That was a horrible event, and it had the entirely unfortunate side effect of creating a public fervor for some kind of response to Daesh’s terrorism.  All the Republican candidates jumped on the bandwagon, declaring their vigorous opposition to any security threats to America, including of all things the possibility of a Daesh agent slipping in by way of the refugee relocation efforts that the UN has been coordinating since the civil war in Syria broke out five years ago.  Trump actually came in ahead of everyone else, saying before the Paris attacks that he would send Syrian refugees to the US back if he were elected; afterwards he just escalated (presumably because his political strategy is to continuously top the other candidates by going more extreme in his ideation) by saying that he would create a database to track all Muslims in the US and shut down mosques where terrorist activity was suspected.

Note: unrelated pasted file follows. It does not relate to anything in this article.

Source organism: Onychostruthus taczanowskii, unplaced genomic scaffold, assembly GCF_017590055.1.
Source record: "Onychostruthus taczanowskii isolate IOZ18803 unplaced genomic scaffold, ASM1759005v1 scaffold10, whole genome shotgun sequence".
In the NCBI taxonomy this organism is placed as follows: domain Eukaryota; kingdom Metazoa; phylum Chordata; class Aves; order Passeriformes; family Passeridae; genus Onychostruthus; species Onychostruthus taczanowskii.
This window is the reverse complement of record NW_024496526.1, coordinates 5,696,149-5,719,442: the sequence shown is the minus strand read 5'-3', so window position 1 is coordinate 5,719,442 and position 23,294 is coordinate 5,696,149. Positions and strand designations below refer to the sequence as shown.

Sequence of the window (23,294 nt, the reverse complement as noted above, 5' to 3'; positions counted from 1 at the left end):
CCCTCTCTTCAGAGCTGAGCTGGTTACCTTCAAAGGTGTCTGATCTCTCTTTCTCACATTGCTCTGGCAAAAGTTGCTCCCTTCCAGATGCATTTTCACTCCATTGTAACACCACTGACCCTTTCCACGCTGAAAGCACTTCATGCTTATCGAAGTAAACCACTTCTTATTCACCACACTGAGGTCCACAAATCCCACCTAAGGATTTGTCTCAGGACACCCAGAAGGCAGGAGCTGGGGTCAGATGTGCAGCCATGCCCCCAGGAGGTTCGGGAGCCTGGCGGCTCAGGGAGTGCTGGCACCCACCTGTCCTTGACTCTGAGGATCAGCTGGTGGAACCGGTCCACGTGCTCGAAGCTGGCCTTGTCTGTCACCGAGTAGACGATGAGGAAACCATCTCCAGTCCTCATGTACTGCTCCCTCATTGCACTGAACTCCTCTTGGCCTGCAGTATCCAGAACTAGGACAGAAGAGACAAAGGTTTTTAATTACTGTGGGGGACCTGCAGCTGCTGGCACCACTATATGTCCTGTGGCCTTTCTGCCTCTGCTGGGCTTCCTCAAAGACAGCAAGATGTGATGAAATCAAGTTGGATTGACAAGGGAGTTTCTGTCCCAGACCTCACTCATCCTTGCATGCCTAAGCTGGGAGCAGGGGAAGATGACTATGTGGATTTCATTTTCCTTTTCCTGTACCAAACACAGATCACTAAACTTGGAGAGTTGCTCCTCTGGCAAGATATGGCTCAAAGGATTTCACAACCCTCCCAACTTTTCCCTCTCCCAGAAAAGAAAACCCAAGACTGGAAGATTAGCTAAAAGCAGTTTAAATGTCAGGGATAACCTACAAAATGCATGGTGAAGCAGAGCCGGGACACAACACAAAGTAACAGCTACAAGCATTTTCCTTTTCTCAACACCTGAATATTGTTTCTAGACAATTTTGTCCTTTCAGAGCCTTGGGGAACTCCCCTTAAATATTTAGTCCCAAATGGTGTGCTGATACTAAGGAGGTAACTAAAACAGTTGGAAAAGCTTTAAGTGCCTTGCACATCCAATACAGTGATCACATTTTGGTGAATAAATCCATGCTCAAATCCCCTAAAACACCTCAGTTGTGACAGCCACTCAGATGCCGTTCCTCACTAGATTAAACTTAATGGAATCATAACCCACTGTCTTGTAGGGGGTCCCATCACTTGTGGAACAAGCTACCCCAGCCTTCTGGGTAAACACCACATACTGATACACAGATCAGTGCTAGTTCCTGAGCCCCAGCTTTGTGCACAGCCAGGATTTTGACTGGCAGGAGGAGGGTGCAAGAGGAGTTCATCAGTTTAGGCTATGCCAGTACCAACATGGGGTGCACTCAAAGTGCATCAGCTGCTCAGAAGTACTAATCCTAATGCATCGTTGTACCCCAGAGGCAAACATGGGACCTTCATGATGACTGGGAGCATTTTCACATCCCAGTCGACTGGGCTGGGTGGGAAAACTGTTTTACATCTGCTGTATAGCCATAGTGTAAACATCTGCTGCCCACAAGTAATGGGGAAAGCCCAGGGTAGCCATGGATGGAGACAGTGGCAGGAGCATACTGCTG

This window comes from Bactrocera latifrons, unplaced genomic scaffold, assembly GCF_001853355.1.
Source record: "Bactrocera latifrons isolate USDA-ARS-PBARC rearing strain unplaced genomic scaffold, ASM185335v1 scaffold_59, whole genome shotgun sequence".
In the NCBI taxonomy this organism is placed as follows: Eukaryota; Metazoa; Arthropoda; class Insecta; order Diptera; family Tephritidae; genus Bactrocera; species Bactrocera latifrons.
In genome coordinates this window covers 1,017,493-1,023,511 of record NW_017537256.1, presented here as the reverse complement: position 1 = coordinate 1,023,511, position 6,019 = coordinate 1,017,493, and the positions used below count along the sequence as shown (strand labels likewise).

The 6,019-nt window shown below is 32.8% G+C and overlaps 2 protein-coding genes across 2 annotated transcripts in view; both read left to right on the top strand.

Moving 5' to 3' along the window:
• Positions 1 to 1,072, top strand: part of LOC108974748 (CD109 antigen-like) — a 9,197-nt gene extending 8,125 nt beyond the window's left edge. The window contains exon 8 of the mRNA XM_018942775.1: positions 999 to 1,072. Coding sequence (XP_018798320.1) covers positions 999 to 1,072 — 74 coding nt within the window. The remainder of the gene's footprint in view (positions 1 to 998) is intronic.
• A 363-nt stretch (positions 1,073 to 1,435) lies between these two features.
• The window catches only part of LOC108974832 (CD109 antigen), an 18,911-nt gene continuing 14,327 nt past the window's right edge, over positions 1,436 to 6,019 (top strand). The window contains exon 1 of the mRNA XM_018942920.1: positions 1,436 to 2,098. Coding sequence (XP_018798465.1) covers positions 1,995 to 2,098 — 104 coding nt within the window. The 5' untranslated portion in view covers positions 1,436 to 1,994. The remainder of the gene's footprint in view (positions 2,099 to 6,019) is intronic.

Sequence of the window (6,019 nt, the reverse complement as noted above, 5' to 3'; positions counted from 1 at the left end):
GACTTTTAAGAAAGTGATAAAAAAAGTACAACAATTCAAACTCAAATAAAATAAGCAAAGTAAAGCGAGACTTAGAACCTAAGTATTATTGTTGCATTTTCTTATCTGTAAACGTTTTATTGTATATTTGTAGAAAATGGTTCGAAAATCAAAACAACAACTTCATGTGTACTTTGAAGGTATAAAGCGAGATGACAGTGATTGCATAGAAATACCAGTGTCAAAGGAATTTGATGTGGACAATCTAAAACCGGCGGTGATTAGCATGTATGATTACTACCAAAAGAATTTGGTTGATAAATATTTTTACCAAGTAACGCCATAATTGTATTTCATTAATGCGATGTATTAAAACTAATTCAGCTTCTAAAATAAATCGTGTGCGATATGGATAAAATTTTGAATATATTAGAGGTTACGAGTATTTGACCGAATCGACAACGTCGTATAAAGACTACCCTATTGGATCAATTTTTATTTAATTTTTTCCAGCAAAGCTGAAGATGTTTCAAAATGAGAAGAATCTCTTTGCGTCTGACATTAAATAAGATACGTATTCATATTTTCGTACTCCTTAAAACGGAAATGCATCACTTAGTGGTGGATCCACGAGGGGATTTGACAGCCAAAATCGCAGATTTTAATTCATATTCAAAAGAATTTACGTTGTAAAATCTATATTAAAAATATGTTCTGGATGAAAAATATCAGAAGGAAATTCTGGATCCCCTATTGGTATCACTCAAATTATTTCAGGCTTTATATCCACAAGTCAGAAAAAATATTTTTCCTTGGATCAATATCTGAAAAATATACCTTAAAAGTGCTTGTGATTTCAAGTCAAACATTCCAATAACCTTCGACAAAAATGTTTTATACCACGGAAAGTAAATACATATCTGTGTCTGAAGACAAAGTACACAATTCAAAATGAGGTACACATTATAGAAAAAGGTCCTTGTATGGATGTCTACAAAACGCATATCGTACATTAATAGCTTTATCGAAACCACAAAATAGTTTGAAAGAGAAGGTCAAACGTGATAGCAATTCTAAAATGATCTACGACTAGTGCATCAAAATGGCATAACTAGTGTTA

That was a bad week.

Then the shootings happened.  In the space of a week there was the shooting at Planned Parenthood, conducted by a man who was apparently motivated by anti-choice rhetoric and whom many people were reluctant to label a terrorist because he happens to be white and Christian, and the shooting in San Bernardino, perpetrated by a Muslim couple who apparently were inspired by Daesh.  The former incident is much more indicative of the kind of mass violence we experience regularly in America, but it’s being overshadowed by the latter, which checks the narrative boxes for the kind of acts we’ve been conditioned to associate with terrorism.

In the wake of San Bernardino, Trump has most recently said that he wants to ban all Muslims from entering America, including citizens who are currently abroad.

And that’s where we are now.